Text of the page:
It was genius born of necessity. During the course of a prolonged car trip with his friends, Weston native Nick LaCava (center) found that his candy -- chocolate, gummy bears, granola, marshmallows, etc. -- had melted into a gooey mess. But tossing the convected confection into the garbage was not an option: Instead it went into the refrigerator.
A few hours later his friends dared the 23-year-old self-described "candy addict" to eat the now congealed slab. To his surprise, it was "delicious." It was then, he said, that "light bulbs went off in our heads" and the idea for Chocomize , an online candy store, was molded. Its concept is deliciously simple: Customers create their own chocolate bars, combining ingredients like nuts, fruits, spices and candy with dark, milk or white chocolate. (Among their "weirdest" orders: bacon, Pop Rocks and ground coffee in milk chocolate.)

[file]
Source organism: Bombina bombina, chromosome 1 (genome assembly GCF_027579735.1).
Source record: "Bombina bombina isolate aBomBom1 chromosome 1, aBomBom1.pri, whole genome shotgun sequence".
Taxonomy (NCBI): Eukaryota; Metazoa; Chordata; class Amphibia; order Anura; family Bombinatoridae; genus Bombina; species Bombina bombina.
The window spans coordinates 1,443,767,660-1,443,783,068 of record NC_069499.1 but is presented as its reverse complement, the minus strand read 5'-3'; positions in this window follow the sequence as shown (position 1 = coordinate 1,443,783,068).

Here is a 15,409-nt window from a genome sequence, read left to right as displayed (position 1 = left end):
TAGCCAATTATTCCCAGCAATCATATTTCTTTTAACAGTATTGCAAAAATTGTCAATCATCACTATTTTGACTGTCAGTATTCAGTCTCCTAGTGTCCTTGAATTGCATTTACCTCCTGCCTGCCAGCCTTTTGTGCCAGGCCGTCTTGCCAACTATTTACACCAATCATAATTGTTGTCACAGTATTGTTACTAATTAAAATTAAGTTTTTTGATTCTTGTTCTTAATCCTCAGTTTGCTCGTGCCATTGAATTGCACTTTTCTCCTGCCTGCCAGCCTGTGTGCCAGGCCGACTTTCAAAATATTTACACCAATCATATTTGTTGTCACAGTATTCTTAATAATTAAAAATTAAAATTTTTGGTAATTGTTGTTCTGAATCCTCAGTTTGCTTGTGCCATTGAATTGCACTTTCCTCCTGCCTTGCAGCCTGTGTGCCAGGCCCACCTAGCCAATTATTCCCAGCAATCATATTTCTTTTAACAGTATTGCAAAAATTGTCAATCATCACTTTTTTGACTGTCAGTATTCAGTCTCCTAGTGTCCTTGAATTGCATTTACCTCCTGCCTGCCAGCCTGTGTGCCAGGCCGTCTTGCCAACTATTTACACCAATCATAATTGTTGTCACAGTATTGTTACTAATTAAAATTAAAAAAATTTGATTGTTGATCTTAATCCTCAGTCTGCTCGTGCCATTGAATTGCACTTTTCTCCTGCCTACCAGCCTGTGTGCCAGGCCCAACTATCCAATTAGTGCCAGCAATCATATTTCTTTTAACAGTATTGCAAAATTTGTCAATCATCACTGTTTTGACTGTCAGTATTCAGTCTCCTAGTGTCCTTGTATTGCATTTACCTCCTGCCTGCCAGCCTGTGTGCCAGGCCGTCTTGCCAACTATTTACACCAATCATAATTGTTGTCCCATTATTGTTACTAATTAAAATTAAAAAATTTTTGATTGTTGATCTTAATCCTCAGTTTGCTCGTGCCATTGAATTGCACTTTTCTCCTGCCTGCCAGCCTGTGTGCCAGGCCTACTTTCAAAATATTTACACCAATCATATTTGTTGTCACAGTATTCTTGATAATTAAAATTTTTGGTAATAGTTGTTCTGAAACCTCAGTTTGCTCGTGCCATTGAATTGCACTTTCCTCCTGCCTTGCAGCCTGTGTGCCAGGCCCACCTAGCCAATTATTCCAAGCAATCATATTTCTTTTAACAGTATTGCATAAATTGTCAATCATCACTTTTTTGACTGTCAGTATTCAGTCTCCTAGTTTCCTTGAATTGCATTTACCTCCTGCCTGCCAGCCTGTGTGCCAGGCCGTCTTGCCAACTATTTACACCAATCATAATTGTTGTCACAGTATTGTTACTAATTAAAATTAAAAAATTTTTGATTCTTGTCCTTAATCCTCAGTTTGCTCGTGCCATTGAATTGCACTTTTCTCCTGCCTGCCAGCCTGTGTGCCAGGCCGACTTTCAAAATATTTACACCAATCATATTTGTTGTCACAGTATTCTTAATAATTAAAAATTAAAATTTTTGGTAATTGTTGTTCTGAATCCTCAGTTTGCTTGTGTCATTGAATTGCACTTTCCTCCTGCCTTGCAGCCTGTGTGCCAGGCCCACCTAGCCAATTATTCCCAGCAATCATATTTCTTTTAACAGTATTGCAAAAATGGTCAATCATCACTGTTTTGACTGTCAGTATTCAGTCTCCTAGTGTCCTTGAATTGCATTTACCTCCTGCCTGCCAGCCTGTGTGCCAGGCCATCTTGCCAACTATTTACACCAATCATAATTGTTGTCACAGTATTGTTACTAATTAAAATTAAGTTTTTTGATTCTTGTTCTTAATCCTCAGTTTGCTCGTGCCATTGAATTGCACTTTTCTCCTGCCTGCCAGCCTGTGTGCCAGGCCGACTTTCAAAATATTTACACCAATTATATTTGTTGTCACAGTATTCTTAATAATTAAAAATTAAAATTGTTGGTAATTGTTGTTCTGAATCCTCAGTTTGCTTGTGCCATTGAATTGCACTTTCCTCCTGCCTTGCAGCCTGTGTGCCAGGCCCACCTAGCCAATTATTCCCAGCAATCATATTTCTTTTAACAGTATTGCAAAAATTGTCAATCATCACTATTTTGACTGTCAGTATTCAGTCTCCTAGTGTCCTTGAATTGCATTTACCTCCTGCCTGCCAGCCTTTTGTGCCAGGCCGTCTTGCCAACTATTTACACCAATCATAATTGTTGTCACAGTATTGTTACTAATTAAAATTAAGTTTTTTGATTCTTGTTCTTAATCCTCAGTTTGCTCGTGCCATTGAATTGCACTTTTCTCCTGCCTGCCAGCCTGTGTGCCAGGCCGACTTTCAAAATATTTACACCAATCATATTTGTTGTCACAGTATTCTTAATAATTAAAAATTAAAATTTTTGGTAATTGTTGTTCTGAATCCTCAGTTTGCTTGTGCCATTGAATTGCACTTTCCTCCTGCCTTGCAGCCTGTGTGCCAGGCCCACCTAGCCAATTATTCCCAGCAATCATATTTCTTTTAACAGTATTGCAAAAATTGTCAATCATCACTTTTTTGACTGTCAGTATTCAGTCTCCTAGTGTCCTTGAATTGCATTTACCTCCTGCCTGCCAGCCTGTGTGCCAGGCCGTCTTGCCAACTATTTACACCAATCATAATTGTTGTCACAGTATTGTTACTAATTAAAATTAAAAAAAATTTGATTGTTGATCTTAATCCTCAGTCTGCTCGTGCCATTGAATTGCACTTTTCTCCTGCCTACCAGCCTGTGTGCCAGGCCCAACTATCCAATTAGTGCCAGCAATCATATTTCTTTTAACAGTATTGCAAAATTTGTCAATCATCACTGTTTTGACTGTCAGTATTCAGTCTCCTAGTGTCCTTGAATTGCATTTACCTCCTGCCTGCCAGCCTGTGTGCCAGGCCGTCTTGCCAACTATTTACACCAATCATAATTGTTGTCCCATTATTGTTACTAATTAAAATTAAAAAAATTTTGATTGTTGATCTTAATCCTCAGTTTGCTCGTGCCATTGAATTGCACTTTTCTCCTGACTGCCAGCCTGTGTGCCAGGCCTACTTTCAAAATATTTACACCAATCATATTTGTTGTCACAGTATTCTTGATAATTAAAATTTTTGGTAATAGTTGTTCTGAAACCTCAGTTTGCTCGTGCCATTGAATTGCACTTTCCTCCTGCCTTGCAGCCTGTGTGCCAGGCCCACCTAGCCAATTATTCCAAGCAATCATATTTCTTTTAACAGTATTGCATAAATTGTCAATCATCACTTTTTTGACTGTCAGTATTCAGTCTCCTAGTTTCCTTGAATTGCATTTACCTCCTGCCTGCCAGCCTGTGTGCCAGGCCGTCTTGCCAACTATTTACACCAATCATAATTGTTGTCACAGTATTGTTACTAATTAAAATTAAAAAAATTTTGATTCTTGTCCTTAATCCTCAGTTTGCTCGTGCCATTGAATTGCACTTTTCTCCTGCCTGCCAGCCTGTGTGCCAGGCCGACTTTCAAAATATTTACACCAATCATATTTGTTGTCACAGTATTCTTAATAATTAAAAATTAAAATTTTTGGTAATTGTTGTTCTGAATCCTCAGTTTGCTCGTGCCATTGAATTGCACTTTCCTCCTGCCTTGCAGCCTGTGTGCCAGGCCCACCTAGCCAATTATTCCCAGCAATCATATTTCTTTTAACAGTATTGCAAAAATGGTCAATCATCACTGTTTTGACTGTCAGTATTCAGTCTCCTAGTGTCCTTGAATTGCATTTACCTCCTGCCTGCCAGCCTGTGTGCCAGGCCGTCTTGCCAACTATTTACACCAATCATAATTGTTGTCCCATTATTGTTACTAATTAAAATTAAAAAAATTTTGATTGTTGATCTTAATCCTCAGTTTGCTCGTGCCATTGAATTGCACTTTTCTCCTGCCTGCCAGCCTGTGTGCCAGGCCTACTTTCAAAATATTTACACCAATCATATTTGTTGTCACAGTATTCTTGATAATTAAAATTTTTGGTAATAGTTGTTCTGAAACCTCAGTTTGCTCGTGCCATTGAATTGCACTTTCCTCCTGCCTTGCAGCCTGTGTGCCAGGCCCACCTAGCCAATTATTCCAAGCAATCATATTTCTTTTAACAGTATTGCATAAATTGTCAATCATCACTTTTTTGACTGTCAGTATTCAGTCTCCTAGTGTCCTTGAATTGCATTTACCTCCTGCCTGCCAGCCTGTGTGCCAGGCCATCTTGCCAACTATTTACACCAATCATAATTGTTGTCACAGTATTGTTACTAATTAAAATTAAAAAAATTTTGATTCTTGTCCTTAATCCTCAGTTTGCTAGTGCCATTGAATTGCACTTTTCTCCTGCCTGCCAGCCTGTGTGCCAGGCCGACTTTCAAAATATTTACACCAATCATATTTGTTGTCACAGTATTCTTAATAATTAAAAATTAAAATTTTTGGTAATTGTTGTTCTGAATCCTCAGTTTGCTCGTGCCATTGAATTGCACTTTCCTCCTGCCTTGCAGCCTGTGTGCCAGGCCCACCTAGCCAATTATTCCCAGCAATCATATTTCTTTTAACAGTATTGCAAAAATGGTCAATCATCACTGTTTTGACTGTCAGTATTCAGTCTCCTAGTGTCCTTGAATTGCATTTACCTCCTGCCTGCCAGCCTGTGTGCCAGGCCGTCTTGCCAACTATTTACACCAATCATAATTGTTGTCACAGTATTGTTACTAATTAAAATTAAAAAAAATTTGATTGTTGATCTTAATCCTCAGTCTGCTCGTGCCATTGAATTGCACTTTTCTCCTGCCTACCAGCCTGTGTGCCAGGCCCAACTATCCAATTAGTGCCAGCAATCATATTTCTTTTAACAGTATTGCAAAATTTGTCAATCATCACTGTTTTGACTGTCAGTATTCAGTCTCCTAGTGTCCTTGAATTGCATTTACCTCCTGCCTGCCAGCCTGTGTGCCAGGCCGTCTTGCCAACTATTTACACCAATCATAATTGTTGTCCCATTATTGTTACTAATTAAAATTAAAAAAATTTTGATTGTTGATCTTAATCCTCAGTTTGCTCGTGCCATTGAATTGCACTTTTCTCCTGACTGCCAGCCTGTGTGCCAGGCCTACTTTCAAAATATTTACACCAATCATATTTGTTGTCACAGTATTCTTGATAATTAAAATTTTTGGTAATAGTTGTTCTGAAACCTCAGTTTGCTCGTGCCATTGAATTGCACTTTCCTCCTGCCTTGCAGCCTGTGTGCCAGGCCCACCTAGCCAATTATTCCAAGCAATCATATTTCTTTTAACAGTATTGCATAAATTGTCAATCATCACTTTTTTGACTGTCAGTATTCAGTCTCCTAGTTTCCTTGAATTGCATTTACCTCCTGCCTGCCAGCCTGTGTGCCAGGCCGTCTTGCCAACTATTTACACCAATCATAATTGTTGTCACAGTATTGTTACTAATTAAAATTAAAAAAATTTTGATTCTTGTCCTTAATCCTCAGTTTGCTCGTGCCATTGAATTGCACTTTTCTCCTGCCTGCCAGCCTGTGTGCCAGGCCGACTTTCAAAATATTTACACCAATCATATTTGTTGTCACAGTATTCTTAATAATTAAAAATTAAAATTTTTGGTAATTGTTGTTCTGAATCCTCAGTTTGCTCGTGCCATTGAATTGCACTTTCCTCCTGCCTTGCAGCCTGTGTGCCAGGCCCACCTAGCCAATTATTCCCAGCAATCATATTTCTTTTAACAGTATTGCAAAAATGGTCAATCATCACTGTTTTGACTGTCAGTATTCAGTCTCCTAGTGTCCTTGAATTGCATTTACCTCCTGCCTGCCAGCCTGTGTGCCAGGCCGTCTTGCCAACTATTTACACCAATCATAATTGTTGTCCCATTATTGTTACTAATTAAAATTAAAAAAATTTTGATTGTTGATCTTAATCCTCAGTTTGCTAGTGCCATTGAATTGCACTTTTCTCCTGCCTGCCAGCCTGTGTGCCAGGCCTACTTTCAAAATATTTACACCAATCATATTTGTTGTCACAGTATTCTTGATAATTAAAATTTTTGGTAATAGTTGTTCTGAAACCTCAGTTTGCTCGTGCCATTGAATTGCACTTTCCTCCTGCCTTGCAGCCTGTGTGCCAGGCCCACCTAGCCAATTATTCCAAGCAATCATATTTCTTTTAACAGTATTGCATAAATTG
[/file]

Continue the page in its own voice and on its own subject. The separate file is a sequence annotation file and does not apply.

Nick and his friends Eric Heinbockel and Fabian Kaempfer had all recently graduated from Columbia University and were toying with ideas for their future. But Nick hadn't exactly considered candy, always a favorite item on his daily menu, as part of his professional future: "I had envisioned myself working in finance. When the 'great recession' hit, I had a lot of trouble finding a job," he says.
With the contribution of long hours and hard work, their fledgling business -- financed with small business loans and with help from their families -- has taken off, as the slow economy hasn't seemed to negatively affect the public's hunger for sugar.
But Nick's schedule isn't filled with candy alone. An accomplished rower, he practices before and after work each day, training on the U.S. National Rowing team. He hopes to make the cut for the 2012 Olympics.
Nick, who now resides in Princeton, N. J., credits his family for his culinary success: "They definitely were surprised I wanted to start a chocolate company, but I've always had a huge sweet tooth, so it's not that far out of left field." He just hopes his parents won't become tired of his Christmas, birthday, Mother's and Father's day gifts: "free chocolate," he says.
At least it's not melted.
Build your own confection at www.chocomize.com.
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